Improving the Efficiency of Care for Pediatric Patients Hospitalized With Asthma.

Journal Article (Journal Article)

BACKGROUND: Asthma exacerbations are a leading cause of hospitalization among children. Despite the existence of national pediatric asthma guidelines, significant variation in care persists. At Duke Children's Hospital, we determined that our average length of stay (ALOS) and cost for pediatric asthma admissions exceeded that of our peers. Our aim was to reduce the ALOS of pediatric patients hospitalized with asthma from 2.9 days to 2.6 days within 12 months by implementing an asthma pathway within our new electronic health record. METHODS: We convened a multidisciplinary committee charged with reducing variability in practice, ALOS, and cost of inpatient pediatric asthma care, while adhering to evidence-based guidelines. Interventions were tested through multiple "plan-do-study-act" cycles. Control charts of the ALOS were constructed and annotated with interventions, including testing of an asthma score, implementation of order sets, use of a respiratory therapy-driven albuterol treatment protocol, and provision of targeted education. Order set usage was audited as a process measure. Readmission rates were monitored as a balancing measure. RESULTS: The ALOS of pediatric patients hospitalized with asthma decreased significantly from 2.9 days to 2.3 days. Comparing baseline with intervention variable direct cost data revealed a savings of $1543 per case. Improvements occurred in the context of high compliance with the asthma pathway order sets. Readmission rates remained stable throughout the study period. CONCLUSIONS: Implementation of an asthma care pathway based on the electronic health record improved the efficiency and variable direct costs of hospital care, reduced variability in practice, and ensured adherence to high-quality national guidelines.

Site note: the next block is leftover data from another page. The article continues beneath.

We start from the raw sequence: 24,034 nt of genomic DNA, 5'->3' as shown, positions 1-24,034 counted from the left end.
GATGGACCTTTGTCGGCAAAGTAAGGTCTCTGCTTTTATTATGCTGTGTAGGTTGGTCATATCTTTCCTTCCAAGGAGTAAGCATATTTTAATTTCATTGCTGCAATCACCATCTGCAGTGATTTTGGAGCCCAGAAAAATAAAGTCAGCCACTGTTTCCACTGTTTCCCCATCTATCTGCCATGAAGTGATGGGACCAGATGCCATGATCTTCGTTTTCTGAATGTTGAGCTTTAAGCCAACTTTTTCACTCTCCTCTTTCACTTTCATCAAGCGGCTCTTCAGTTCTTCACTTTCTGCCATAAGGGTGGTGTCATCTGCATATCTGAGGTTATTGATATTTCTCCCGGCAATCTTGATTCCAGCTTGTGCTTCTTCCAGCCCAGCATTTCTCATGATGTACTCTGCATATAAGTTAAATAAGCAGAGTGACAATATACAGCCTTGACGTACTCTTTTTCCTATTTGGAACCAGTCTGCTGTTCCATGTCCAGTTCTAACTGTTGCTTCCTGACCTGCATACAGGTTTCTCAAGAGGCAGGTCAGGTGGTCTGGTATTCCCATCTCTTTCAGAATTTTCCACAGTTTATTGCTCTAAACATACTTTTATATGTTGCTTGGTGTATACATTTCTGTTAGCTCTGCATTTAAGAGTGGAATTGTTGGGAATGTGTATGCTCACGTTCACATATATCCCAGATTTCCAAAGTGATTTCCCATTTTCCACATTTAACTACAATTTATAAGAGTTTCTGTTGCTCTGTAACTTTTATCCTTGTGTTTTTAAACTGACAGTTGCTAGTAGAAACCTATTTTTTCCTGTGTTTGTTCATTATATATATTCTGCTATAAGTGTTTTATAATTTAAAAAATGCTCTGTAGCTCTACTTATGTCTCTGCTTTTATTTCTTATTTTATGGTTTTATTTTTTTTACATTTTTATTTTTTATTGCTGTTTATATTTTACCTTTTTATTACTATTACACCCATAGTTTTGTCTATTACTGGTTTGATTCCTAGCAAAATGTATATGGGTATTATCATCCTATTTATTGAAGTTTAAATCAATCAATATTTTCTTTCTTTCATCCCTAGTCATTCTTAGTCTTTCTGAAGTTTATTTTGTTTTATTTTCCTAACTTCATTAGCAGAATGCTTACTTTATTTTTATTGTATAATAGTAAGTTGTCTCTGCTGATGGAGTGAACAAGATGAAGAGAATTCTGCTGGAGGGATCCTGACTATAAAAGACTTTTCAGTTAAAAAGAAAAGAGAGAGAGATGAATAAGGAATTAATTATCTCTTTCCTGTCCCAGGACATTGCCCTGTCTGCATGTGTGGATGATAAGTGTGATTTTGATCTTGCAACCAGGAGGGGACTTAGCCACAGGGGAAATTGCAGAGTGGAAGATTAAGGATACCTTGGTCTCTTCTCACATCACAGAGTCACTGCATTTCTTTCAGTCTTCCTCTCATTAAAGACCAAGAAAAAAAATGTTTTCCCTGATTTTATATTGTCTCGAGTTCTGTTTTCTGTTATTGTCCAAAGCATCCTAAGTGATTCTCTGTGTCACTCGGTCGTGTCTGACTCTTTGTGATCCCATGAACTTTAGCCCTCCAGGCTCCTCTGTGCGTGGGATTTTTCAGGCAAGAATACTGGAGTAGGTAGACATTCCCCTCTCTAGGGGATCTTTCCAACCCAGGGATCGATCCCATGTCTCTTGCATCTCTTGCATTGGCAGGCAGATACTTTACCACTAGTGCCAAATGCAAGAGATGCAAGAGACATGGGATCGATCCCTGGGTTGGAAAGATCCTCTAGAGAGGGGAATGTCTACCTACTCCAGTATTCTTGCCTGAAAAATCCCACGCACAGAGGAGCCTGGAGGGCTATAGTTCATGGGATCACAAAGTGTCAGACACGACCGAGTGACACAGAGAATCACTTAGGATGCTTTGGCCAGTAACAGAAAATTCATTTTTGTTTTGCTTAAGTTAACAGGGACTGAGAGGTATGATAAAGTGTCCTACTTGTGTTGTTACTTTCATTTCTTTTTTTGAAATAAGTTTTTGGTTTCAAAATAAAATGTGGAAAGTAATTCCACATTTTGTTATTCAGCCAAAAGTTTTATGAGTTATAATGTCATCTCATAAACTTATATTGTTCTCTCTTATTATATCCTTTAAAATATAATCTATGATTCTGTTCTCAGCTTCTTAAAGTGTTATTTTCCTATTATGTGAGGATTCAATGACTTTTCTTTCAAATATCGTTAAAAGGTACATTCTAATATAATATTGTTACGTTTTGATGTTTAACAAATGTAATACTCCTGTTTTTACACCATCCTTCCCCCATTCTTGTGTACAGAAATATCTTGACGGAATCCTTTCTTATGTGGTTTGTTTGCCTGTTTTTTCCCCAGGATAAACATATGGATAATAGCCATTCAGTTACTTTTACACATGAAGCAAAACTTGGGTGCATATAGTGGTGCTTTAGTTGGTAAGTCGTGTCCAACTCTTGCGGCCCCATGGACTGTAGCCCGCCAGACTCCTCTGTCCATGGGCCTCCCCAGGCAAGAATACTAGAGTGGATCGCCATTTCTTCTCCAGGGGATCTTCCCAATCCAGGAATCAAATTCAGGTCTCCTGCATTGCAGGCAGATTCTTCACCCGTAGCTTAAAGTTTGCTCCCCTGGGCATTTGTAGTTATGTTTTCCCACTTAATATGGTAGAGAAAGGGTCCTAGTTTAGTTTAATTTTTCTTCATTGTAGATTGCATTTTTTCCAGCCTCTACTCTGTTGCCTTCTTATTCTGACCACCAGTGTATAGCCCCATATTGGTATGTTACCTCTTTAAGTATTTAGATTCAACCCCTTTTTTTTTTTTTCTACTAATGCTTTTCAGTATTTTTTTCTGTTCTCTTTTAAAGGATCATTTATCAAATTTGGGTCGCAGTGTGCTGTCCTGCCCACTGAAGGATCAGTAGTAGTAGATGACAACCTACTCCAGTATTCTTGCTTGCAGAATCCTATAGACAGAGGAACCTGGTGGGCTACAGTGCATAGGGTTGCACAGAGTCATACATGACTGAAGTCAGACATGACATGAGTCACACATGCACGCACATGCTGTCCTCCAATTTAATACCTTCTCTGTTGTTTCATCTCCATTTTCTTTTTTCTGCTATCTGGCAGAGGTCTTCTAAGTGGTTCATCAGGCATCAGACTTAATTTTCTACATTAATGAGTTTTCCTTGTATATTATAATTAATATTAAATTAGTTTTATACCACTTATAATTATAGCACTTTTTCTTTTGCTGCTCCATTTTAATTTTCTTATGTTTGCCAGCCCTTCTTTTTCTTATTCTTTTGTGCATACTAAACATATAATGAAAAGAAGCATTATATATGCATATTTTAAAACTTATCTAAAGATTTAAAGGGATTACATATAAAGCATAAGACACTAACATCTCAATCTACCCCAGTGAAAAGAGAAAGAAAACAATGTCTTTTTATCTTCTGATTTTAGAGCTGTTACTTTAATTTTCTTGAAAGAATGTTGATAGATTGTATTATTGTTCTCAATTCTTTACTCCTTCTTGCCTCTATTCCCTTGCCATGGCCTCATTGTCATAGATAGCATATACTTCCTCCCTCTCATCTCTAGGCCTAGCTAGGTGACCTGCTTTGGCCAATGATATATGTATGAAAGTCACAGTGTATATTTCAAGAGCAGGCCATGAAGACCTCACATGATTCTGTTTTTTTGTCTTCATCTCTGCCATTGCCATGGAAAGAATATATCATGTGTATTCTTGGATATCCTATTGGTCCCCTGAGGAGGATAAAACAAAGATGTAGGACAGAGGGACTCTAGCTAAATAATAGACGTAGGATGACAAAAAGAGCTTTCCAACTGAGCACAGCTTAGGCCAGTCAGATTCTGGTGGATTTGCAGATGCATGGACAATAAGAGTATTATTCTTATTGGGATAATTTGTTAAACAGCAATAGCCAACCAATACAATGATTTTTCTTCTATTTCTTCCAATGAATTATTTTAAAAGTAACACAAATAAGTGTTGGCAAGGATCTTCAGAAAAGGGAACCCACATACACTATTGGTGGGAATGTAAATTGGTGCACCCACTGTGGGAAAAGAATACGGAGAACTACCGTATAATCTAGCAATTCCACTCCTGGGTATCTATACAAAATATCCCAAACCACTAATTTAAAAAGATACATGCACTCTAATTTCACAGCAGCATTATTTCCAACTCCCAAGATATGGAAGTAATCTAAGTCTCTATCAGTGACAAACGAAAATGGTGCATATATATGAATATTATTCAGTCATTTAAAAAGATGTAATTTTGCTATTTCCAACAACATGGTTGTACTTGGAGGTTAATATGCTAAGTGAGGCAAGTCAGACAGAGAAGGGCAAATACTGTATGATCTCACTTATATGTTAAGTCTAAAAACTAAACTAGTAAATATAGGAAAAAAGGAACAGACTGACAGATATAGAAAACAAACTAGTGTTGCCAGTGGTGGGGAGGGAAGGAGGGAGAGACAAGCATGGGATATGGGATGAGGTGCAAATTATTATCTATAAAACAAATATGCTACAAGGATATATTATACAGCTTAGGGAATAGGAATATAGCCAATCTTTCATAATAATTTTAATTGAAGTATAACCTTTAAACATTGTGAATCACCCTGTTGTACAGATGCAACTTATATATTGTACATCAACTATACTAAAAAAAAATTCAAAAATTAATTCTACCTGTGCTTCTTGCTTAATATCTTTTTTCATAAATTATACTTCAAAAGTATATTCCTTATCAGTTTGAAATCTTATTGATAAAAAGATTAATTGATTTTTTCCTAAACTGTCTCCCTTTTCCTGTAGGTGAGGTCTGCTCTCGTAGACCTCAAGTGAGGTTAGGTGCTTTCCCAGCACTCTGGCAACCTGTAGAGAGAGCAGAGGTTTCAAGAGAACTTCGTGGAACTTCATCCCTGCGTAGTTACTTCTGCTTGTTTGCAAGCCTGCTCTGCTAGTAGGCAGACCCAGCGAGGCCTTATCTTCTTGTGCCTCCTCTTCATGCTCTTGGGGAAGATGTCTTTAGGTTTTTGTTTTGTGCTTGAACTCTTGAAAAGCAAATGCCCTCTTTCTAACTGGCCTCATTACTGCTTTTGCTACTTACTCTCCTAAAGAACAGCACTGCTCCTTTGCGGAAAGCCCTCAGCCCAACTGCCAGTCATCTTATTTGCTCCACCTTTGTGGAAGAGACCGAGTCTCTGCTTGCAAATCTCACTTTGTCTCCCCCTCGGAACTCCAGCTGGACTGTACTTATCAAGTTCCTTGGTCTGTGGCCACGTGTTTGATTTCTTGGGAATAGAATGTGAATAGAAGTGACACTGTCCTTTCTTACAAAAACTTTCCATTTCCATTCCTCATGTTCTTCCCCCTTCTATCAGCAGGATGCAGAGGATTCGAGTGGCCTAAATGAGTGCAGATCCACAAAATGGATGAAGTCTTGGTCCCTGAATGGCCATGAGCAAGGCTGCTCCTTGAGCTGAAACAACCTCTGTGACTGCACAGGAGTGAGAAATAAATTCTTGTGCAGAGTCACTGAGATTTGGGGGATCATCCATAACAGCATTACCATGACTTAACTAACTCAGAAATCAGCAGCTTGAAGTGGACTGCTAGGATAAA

Full Text

Duke Authors

Cited Authors

  • Bartlett, KW; Parente, VM; Morales, V; Hauser, J; McLean, HS

Published Date

  • January 2017

Published In

Volume / Issue

  • 7 / 1

Start / End Page

  • 31 - 38

PubMed ID

  • 27932381

International Standard Serial Number (ISSN)

  • 2154-1663

Digital Object Identifier (DOI)

  • 10.1542/hpeds.2016-0108


  • eng

Conference Location

  • United States